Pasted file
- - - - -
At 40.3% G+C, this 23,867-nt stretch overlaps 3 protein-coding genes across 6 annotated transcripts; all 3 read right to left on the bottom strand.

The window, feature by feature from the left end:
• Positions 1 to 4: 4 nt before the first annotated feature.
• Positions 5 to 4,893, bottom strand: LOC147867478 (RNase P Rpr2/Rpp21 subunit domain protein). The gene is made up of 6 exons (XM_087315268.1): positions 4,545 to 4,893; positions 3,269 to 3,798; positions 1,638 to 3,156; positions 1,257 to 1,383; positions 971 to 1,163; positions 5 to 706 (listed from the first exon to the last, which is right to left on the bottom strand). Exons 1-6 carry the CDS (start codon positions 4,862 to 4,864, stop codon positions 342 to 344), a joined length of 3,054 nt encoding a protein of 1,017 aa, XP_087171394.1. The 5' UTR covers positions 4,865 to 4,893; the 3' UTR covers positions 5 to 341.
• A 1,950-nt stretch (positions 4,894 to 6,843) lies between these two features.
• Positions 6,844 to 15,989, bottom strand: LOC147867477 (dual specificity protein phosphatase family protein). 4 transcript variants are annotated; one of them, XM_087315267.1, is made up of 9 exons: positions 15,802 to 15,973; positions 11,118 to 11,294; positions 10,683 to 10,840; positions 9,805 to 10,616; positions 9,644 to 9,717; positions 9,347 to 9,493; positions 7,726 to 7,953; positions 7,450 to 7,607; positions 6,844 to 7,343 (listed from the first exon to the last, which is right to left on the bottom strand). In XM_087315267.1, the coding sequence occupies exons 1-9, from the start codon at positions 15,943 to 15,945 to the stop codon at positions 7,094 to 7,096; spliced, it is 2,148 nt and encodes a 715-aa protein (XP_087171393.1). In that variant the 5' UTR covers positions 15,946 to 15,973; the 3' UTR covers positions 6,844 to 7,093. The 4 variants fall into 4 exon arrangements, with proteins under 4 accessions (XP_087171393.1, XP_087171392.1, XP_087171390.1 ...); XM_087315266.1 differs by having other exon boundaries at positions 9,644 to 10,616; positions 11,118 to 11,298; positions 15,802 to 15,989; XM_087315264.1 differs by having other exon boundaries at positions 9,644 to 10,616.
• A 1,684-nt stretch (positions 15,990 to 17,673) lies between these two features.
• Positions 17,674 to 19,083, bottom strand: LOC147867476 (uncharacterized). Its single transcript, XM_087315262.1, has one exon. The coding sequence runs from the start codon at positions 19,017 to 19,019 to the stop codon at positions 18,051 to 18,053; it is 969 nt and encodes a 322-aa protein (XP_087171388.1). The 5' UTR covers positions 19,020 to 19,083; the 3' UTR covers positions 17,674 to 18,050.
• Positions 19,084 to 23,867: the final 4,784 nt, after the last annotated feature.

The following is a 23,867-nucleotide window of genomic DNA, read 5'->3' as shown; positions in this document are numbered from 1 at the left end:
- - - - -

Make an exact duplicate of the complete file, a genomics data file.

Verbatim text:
At 40.3% G+C, this 23,867-nt stretch overlaps 3 protein-coding genes across 6 annotated transcripts; all 3 read right to left on the bottom strand.

The window, feature by feature from the left end:
• Positions 1 to 4: 4 nt before the first annotated feature.
• Positions 5 to 4,893, bottom strand: LOC147867478 (RNase P Rpr2/Rpp21 subunit domain protein). The gene is made up of 6 exons (XM_087315268.1): positions 4,545 to 4,893; positions 3,269 to 3,798; positions 1,638 to 3,156; positions 1,257 to 1,383; positions 971 to 1,163; positions 5 to 706 (listed from the first exon to the last, which is right to left on the bottom strand). Exons 1-6 carry the CDS (start codon positions 4,862 to 4,864, stop codon positions 342 to 344), a joined length of 3,054 nt encoding a protein of 1,017 aa, XP_087171394.1. The 5' UTR covers positions 4,865 to 4,893; the 3' UTR covers positions 5 to 341.
• A 1,950-nt stretch (positions 4,894 to 6,843) lies between these two features.
• Positions 6,844 to 15,989, bottom strand: LOC147867477 (dual specificity protein phosphatase family protein). 4 transcript variants are annotated; one of them, XM_087315267.1, is made up of 9 exons: positions 15,802 to 15,973; positions 11,118 to 11,294; positions 10,683 to 10,840; positions 9,805 to 10,616; positions 9,644 to 9,717; positions 9,347 to 9,493; positions 7,726 to 7,953; positions 7,450 to 7,607; positions 6,844 to 7,343 (listed from the first exon to the last, which is right to left on the bottom strand). In XM_087315267.1, the coding sequence occupies exons 1-9, from the start codon at positions 15,943 to 15,945 to the stop codon at positions 7,094 to 7,096; spliced, it is 2,148 nt and encodes a 715-aa protein (XP_087171393.1). In that variant the 5' UTR covers positions 15,946 to 15,973; the 3' UTR covers positions 6,844 to 7,093. The 4 variants fall into 4 exon arrangements, with proteins under 4 accessions (XP_087171393.1, XP_087171392.1, XP_087171390.1 ...); XM_087315266.1 differs by having other exon boundaries at positions 9,644 to 10,616; positions 11,118 to 11,298; positions 15,802 to 15,989; XM_087315264.1 differs by having other exon boundaries at positions 9,644 to 10,616.
• A 1,684-nt stretch (positions 15,990 to 17,673) lies between these two features.
• Positions 17,674 to 19,083, bottom strand: LOC147867476 (uncharacterized). Its single transcript, XM_087315262.1, has one exon. The coding sequence runs from the start codon at positions 19,017 to 19,019 to the stop codon at positions 18,051 to 18,053; it is 969 nt and encodes a 322-aa protein (XP_087171388.1). The 5' UTR covers positions 19,020 to 19,083; the 3' UTR covers positions 17,674 to 18,050.
• Positions 19,084 to 23,867: the final 4,784 nt, after the last annotated feature.

The following is a 23,867-nucleotide window of genomic DNA, read 5'->3' as shown; positions in this document are numbered from 1 at the left end: